In The National Interest, Mohammed Ayoob explains why the United States can’t afford to alienate both Turkey and Iran at the same time. While tensions with Iran have been high for decades, worsening relations with Turkey make the Middle East a very complicated and dangerous place for American foreign policy. Without the help of one or the other of these two Middle Eastern states, America could have trouble achieving its goals in the region. Ayoob writes (abridged):
Turkey and Iran continue to be the pivotal states in the volatile region around and much of the security dynamics of Middle East continues to revolve around these two countries regardless of the nature of their regimes. No stable security order in the region can be built without the participation of Ankara and Tehran. This is a lesson that Washington has still to learn.
It is essential, therefore, that American relations with Iran and Turkey remain relatively harmonious if the United States is to achieve its strategic objectives in the region, which includes preventing the growing influence that rival powers have in the Middle East. This applies especially to very visible increase in Russian influence, which cannot be checked without the cooperation of Tehran and Ankara. Unfortunately, Washington has done exactly the opposite by alienating Tehran for the last four decades and Ankara during the past several years.
Turkey and Russia already appear to be on the same page with regard to Syria now that Ankara has reconciled itself to Assad remaining in power and Russia has signaled its support for Turkey’s position on YPG and the Kurdish enclave. Turkey, Iran and Russia have been meeting to decide the future of Syria. The fourth summit of the three powers on Syria was held in Sochi in February and consultations continue to devise a solution to Syria acceptable to the three countries to the exclusion of the United States.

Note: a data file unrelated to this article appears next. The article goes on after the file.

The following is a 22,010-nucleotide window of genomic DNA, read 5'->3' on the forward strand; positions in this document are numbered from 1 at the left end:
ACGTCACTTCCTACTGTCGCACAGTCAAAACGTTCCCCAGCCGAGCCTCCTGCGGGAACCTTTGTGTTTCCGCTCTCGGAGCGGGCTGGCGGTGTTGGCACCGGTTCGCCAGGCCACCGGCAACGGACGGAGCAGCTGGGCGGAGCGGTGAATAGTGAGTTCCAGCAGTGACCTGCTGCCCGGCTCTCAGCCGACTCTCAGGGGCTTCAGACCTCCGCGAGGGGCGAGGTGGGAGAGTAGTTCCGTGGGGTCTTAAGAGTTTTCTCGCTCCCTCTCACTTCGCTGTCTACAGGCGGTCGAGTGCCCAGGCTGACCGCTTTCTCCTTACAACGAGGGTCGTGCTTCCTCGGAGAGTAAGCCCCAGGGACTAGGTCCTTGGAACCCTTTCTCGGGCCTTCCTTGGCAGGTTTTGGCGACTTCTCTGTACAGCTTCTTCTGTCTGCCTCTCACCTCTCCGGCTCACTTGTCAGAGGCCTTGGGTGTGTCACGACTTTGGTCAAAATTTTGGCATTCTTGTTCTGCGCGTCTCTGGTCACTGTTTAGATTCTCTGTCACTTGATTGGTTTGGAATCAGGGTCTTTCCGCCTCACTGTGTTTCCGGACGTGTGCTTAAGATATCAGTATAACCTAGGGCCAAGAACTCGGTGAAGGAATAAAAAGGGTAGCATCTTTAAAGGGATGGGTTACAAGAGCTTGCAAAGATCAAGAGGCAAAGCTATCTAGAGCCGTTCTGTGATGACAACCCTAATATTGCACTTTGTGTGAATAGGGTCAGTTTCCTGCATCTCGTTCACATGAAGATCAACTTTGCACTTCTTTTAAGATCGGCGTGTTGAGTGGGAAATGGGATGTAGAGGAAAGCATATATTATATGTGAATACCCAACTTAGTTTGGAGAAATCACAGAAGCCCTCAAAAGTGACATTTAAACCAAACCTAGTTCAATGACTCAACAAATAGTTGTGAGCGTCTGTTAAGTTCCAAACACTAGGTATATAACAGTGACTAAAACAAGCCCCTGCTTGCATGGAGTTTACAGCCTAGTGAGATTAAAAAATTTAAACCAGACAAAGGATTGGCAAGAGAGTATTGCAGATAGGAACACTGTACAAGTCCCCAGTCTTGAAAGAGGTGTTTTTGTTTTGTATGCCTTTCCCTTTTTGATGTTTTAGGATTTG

These trends in America’s dealings with Iran and Turkey depict the common theme that the United States is doing irretrievable damage to its relations with the two most important regional powers in the Middle East. In other words, these developments indicate that there may be a major strategic shift in the offing in the Middle East with Moscow as its major beneficiary. This does not bode well for Washington’s overriding objective of constructing a stable and legitimate structure of security in the Middle East with American as its principal external guarantor. Such a structure of security cannot be established without the participation of Ankara and Tehran and the United States may be doing itself a great disservice by alienating them simultaneously.
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